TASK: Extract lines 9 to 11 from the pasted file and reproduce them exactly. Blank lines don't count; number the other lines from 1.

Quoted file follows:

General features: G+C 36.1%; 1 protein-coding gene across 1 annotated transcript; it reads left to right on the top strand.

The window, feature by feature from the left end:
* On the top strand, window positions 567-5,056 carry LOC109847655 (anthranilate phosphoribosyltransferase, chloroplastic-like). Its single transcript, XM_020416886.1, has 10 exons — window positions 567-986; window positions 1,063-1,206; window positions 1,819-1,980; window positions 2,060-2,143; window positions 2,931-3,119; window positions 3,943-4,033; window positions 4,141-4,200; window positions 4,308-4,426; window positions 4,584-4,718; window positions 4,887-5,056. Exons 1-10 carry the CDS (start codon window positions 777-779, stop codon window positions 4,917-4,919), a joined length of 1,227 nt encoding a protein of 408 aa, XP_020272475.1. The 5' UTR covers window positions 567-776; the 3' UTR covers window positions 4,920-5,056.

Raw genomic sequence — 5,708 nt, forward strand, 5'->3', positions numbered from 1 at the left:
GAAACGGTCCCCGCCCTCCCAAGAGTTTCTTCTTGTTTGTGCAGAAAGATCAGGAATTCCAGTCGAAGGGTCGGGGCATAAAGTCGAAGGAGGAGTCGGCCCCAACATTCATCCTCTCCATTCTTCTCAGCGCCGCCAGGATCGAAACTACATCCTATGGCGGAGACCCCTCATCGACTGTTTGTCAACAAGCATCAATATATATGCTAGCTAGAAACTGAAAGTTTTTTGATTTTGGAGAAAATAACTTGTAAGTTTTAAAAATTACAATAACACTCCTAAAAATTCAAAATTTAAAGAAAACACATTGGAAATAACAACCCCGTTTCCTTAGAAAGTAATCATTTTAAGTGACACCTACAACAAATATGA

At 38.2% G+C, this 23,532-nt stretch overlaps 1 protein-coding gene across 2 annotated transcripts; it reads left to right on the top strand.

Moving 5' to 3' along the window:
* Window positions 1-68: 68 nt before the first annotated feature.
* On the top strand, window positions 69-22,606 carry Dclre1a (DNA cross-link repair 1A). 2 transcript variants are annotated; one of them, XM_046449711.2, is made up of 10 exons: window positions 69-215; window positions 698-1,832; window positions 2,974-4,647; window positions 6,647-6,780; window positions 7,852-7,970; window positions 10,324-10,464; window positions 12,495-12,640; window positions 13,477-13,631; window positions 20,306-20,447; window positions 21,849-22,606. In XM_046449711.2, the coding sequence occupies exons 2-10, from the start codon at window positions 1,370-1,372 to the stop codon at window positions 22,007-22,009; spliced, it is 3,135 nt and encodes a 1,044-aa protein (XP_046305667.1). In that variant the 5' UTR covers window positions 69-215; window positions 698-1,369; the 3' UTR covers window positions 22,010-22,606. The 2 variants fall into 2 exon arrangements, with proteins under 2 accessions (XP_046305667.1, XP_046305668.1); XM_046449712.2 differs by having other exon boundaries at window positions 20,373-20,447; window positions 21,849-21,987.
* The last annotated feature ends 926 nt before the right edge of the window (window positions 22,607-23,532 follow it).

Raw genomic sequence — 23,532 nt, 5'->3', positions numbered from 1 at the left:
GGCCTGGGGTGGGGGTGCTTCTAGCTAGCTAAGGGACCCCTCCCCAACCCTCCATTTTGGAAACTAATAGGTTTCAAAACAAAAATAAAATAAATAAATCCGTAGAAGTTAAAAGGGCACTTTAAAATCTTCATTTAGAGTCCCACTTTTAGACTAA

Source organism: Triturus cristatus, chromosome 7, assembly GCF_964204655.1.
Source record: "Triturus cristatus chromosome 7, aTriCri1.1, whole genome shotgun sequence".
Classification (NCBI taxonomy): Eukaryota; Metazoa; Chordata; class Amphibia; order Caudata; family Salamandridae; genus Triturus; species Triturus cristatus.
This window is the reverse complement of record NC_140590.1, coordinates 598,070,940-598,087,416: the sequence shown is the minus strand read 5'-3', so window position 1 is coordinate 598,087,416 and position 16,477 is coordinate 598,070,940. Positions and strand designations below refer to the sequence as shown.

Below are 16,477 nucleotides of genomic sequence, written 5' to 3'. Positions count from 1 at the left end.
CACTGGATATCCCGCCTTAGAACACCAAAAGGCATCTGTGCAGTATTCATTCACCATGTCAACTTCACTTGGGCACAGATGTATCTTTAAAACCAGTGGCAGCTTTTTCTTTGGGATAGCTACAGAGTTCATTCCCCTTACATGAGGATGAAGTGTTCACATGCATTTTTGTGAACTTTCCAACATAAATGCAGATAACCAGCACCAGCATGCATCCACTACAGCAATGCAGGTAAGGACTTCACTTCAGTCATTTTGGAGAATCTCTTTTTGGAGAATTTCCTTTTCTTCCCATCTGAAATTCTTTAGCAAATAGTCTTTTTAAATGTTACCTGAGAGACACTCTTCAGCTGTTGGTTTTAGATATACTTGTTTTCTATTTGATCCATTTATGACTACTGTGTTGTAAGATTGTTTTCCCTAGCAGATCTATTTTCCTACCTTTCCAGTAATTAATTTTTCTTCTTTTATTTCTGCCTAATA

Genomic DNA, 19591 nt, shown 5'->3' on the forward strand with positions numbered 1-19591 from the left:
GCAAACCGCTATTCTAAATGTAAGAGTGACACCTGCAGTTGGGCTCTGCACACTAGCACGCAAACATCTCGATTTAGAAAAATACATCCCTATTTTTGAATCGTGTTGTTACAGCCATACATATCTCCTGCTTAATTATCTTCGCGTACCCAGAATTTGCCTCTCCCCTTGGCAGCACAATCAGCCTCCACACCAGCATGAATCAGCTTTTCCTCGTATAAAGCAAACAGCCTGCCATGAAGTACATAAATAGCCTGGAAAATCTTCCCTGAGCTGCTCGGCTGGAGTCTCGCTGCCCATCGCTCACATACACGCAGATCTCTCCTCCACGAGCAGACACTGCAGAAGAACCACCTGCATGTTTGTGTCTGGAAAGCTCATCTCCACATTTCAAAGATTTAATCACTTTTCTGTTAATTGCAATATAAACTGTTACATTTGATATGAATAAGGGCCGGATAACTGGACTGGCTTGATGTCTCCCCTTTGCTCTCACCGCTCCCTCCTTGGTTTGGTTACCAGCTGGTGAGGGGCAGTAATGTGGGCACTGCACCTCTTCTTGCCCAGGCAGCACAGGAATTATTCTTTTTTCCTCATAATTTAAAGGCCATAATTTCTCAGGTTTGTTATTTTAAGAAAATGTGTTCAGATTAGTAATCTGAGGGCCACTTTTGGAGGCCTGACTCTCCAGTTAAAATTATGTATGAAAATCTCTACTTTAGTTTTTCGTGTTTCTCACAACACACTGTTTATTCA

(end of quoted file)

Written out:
* On the top strand, window positions 69-22,606 carry Dclre1a (DNA cross-link repair 1A). 2 transcript variants are annotated; one of them, XM_046449711.2, is made up of 10 exons: window positions 69-215; window positions 698-1,832; window positions 2,974-4,647; window positions 6,647-6,780; window positions 7,852-7,970; window positions 10,324-10,464; window positions 12,495-12,640; window positions 13,477-13,631; window positions 20,306-20,447; window positions 21,849-22,606. In XM_046449711.2, the coding sequence occupies exons 2-10, from the start codon at window positions 1,370-1,372 to the stop codon at window positions 22,007-22,009; spliced, it is 3,135 nt and encodes a 1,044-aa protein (XP_046305667.1). In that variant the 5' UTR covers window positions 69-215; window positions 698-1,369; the 3' UTR covers window positions 22,010-22,606. The 2 variants fall into 2 exon arrangements, with proteins under 2 accessions (XP_046305667.1, XP_046305668.1); XM_046449712.2 differs by having other exon boundaries at window positions 20,373-20,447; window positions 21,849-21,987.
* The last annotated feature ends 926 nt before the right edge of the window (window positions 22,607-23,532 follow it).

Raw genomic sequence — 23,532 nt, 5'->3', positions numbered from 1 at the left: